Until recently, Halogen and Xenon/HID were really your only two automotive lighting options. HID was the clear winner, but full housing kits to add Xenon lighting to a standard vehicle were expensive - if they were even available. Driving and off-road lights were available, but weren’t exactly cheap.

So how does all this information tie in with Jeep vehicles? Well, Jeep Wranglers produced in the last several years still use outdated, replaceable bulb halogen reflector technology; essentially the same stuff we’ve been using in cars for over a century.

But recent advancements in LED (light emitting diode) technology have completely surpassed the efficiency and light output of halogen by leaps and bounds, and rival the improved output of Xenon lighting. All with a longer service life and a cost far lower than it was before.

LEDs have a very low amp draw compared to both halogen and HID, and this allows you to simplify the installation in many instances; not having to worry about straining factory wiring and switches as you do with higher draw accessories. They are extremely durable as well, with many higher end options being rated for 50,000 hours of usage before failure.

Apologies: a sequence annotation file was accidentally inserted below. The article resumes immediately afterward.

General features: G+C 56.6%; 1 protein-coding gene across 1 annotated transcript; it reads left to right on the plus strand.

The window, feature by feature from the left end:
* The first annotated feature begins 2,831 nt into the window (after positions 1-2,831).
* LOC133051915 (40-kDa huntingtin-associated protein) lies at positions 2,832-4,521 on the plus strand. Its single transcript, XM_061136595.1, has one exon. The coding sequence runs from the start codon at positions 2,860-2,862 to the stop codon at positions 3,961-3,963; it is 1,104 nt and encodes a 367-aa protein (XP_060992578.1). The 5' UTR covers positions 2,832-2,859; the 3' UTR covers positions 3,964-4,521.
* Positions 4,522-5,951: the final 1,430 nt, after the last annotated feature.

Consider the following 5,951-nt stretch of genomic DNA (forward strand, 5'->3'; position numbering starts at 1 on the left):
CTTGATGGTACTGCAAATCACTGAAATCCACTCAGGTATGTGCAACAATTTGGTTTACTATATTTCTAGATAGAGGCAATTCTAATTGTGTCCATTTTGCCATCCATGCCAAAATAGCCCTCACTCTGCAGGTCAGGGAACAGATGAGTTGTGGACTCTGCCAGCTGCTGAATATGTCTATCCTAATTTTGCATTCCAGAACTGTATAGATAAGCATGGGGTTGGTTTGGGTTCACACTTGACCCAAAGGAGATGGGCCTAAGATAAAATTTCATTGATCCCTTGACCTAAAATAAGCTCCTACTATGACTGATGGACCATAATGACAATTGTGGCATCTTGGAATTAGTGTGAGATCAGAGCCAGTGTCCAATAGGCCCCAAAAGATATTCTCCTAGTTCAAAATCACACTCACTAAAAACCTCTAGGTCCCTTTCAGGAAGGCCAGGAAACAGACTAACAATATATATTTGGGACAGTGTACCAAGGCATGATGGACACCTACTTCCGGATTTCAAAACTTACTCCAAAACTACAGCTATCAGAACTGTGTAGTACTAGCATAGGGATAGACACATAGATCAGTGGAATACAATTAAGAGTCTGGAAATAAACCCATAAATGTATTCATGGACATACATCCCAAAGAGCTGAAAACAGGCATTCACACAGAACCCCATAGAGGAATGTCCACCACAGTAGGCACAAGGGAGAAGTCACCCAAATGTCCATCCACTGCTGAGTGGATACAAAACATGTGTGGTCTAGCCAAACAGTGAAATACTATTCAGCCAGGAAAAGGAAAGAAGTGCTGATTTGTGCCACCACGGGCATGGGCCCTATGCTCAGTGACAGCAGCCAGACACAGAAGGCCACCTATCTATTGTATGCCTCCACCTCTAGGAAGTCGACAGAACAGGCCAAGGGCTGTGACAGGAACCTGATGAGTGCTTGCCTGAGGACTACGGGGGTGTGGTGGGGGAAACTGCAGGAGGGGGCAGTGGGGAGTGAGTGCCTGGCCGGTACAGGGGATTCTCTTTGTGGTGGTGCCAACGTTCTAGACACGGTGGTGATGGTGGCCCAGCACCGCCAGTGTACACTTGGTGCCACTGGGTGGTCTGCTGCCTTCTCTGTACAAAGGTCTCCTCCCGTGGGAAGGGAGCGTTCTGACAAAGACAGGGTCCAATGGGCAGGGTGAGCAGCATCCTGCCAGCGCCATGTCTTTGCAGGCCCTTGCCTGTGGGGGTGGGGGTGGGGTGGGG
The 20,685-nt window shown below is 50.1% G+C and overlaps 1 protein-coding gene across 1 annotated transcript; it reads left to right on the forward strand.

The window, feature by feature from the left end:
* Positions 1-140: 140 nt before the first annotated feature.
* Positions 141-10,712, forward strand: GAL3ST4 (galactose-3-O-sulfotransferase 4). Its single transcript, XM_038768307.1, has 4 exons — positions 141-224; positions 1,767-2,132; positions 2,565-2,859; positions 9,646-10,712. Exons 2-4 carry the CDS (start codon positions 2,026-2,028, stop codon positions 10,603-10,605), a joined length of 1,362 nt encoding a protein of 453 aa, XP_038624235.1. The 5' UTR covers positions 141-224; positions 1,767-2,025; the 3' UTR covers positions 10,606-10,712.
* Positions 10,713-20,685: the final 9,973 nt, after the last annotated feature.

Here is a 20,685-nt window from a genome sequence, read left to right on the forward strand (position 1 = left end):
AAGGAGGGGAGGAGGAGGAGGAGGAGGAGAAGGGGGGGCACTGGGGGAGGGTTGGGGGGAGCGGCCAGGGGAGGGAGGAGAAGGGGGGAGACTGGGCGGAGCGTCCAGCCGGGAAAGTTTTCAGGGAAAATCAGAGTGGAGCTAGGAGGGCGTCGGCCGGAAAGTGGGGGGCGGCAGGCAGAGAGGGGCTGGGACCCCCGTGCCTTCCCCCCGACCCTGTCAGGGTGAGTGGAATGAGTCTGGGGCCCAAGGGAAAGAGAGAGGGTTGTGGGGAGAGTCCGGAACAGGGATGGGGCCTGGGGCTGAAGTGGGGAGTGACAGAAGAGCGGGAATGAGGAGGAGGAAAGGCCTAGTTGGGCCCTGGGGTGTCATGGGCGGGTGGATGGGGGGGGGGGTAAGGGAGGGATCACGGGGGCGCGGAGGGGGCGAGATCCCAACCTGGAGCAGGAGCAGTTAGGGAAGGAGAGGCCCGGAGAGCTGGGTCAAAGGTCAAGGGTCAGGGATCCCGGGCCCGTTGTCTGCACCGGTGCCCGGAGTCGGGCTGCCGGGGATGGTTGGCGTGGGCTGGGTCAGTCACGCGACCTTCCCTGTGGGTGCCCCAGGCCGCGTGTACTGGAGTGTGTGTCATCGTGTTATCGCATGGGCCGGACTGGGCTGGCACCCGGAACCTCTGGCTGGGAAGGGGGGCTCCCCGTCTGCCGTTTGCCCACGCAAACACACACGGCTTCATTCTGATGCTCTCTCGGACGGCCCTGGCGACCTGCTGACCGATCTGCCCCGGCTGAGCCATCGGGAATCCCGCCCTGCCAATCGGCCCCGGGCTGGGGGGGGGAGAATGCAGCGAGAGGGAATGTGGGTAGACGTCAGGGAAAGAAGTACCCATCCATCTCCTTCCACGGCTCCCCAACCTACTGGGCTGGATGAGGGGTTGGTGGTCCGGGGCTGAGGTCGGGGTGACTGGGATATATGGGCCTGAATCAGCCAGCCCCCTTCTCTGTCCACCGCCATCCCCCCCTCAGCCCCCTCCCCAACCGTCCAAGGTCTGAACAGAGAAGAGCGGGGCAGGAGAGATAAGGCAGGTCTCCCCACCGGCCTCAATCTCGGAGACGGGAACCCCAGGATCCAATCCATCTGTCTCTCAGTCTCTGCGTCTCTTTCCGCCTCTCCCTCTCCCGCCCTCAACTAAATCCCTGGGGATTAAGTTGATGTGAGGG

They aren’t even being used exclusively for forward-facing lights, as this Rigid Industries Chase LED unit is set up as a third brake light, reverse light and tag light.

The Quadratec Premium LED Projector Beam Headlights are an example of Projector LED lights.

Does this all sound too good to be true? It sure feels like it is because the benefits are vast. But the major drawback to quality LED lighting versus halogen is still cost, even though that cost has reduced dramatically over the past few years.

LED components are very easy for manufacturers to get their hands on. The actual diode that produces the light is cheap and mass produced. Higher end lighting manufacturers get their elements from high quality producers that have exacting quality control and then design their enclosures to be durable, weatherproof and dissipate heat well (usually through a finned metal structure behind the light). LEDs do create heat, but not from the actual element as bulbs do, so LED lights will be cool to the touch on the lens side.

Because of the low cost and availability of components, if you don’t care about quality (particularly ones that the higher end buyers would avoid), a flood of LED lighting manufacturers have popped up; many making very low end products. They look a lot like the real thing, but they take on moisture inside the light, have coatings that degrade rapidly and the electronics powering the LEDs don’t last as long as they should. In short, you really do get what you pay for when it comes to LED lighting.

Knock-off lights might cost a third of what genuine ones do, and some even light up in every color of the rainbow, but where the rubber meets the road (or off-road in this case), do you depend on your lights to work? I know I do.